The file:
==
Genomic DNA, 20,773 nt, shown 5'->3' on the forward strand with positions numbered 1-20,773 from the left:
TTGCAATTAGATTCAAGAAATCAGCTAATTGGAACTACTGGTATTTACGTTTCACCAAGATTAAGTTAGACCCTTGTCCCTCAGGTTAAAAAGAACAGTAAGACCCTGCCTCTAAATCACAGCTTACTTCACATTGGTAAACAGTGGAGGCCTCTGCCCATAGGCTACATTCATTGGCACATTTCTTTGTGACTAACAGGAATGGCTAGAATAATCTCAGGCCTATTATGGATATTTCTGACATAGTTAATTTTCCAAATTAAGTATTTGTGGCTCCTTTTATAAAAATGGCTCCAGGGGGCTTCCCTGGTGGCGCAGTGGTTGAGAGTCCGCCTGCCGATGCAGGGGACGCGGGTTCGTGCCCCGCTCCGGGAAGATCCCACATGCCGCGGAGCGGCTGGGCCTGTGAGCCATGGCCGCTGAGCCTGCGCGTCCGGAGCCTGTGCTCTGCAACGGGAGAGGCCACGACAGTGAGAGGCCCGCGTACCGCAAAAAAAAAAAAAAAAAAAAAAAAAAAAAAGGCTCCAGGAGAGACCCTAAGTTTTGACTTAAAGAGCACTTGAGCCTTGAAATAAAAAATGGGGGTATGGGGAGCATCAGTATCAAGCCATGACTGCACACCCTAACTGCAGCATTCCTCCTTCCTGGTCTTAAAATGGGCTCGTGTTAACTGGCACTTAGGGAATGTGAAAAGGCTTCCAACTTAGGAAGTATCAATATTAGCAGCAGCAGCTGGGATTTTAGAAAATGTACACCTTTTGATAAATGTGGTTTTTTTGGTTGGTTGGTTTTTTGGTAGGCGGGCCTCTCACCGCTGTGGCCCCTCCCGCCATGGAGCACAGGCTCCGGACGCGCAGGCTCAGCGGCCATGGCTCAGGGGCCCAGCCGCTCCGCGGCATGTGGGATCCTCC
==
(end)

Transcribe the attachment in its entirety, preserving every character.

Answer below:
Genomic DNA, 20,773 nt, shown 5'->3' on the forward strand with positions numbered 1-20,773 from the left:
TTGCAATTAGATTCAAGAAATCAGCTAATTGGAACTACTGGTATTTACGTTTCACCAAGATTAAGTTAGACCCTTGTCCCTCAGGTTAAAAAGAACAGTAAGACCCTGCCTCTAAATCACAGCTTACTTCACATTGGTAAACAGTGGAGGCCTCTGCCCATAGGCTACATTCATTGGCACATTTCTTTGTGACTAACAGGAATGGCTAGAATAATCTCAGGCCTATTATGGATATTTCTGACATAGTTAATTTTCCAAATTAAGTATTTGTGGCTCCTTTTATAAAAATGGCTCCAGGGGGCTTCCCTGGTGGCGCAGTGGTTGAGAGTCCGCCTGCCGATGCAGGGGACGCGGGTTCGTGCCCCGCTCCGGGAAGATCCCACATGCCGCGGAGCGGCTGGGCCTGTGAGCCATGGCCGCTGAGCCTGCGCGTCCGGAGCCTGTGCTCTGCAACGGGAGAGGCCACGACAGTGAGAGGCCCGCGTACCGCAAAAAAAAAAAAAAAAAAAAAAAAAAAAAAGGCTCCAGGAGAGACCCTAAGTTTTGACTTAAAGAGCACTTGAGCCTTGAAATAAAAAATGGGGGTATGGGGAGCATCAGTATCAAGCCATGACTGCACACCCTAACTGCAGCATTCCTCCTTCCTGGTCTTAAAATGGGCTCGTGTTAACTGGCACTTAGGGAATGTGAAAAGGCTTCCAACTTAGGAAGTATCAATATTAGCAGCAGCAGCTGGGATTTTAGAAAATGTACACCTTTTGATAAATGTGGTTTTTTTGGTTGGTTGGTTTTTTGGTAGGCGGGCCTCTCACCGCTGTGGCCCCTCCCGCCATGGAGCACAGGCTCCGGACGCGCAGGCTCAGCGGCCATGGCTCAGGGGCCCAGCCGCTCCGCGGCATGTGGGATCCTCC